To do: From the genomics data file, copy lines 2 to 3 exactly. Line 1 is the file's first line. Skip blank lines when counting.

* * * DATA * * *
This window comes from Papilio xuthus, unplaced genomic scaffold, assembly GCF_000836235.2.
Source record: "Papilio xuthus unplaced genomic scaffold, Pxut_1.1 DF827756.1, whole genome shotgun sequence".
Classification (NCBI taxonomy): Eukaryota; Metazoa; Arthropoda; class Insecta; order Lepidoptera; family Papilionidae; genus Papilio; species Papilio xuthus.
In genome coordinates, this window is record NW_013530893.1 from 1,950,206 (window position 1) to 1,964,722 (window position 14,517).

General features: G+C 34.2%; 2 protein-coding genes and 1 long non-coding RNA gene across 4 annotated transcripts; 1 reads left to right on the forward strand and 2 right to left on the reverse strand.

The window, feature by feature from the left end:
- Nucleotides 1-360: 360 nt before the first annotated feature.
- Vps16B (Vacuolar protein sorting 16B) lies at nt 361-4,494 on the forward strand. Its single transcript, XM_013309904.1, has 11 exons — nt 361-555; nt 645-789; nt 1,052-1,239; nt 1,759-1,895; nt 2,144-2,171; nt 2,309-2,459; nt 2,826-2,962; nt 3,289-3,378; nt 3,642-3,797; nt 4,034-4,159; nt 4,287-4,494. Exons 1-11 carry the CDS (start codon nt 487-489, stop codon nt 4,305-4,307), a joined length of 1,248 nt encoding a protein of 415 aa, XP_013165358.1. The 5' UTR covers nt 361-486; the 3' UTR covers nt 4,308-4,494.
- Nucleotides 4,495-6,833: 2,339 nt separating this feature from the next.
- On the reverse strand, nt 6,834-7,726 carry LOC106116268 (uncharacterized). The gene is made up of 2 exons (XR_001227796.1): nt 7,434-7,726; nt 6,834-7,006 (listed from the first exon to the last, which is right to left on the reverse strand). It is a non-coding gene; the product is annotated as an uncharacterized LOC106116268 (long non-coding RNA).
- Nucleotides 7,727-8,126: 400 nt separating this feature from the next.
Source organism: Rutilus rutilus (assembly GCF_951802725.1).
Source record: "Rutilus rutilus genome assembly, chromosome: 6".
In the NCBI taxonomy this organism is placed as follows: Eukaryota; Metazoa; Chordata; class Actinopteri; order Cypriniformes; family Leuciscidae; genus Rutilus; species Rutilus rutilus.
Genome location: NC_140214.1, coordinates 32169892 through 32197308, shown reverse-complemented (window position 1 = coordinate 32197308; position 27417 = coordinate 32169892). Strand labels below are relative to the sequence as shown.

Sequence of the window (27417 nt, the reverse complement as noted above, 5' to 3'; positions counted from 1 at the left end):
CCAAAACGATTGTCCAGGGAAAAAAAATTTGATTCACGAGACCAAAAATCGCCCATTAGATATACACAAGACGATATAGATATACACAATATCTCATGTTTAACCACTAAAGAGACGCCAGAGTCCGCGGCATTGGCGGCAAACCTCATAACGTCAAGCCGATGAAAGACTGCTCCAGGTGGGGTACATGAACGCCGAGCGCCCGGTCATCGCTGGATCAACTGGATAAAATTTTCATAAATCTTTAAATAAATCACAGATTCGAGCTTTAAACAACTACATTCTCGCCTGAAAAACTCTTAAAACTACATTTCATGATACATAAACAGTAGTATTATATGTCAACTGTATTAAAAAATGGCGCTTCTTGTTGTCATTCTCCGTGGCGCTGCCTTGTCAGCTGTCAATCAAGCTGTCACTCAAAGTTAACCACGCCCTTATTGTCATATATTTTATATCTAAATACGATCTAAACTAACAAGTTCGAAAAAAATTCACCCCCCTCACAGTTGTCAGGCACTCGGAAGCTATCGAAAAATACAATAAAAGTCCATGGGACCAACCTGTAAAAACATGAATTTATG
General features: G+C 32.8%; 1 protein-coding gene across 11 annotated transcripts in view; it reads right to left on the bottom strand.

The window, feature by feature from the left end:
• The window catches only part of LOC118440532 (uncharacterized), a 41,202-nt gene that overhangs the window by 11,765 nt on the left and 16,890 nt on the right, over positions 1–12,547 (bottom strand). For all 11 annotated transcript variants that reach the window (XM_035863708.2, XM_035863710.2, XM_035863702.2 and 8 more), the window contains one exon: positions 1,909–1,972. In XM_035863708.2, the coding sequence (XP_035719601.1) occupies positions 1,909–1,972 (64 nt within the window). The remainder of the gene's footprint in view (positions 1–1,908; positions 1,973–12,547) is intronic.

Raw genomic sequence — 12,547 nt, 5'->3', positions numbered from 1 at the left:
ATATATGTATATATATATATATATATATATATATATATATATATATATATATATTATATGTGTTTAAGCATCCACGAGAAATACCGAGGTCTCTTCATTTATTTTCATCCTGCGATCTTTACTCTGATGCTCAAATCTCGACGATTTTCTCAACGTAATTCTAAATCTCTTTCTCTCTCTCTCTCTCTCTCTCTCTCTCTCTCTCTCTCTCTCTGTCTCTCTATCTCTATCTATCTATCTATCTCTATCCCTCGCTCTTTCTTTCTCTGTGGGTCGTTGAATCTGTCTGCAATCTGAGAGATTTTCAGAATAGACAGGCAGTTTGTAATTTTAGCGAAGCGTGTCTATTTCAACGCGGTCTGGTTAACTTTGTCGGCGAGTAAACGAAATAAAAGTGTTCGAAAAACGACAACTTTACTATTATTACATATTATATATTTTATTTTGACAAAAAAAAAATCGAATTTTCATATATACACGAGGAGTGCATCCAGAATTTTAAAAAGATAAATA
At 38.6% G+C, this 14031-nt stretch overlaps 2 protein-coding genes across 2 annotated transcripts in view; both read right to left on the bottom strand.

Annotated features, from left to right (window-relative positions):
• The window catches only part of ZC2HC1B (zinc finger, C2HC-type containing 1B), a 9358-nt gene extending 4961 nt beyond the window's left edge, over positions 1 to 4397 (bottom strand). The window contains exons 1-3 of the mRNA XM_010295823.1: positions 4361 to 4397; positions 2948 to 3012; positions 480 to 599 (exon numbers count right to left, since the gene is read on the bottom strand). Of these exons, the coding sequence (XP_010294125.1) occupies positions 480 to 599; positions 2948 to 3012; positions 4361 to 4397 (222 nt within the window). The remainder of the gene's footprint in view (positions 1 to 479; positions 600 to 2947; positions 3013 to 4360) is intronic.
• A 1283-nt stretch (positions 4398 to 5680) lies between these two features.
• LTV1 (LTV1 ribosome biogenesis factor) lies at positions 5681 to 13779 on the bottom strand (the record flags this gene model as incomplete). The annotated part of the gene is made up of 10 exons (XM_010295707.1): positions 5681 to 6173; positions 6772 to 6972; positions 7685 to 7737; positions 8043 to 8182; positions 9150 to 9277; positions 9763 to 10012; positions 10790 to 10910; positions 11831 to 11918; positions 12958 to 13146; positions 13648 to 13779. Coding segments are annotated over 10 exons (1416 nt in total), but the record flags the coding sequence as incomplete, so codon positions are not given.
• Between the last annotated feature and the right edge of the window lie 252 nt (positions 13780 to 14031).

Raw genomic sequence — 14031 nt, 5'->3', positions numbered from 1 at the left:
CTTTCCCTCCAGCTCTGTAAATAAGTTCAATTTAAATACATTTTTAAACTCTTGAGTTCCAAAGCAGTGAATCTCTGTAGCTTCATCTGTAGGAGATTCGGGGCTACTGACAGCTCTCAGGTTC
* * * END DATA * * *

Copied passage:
Source record: "Papilio xuthus unplaced genomic scaffold, Pxut_1.1 DF827756.1, whole genome shotgun sequence".
Classification (NCBI taxonomy): Eukaryota; Metazoa; Arthropoda; class Insecta; order Lepidoptera; family Papilionidae; genus Papilio; species Papilio xuthus.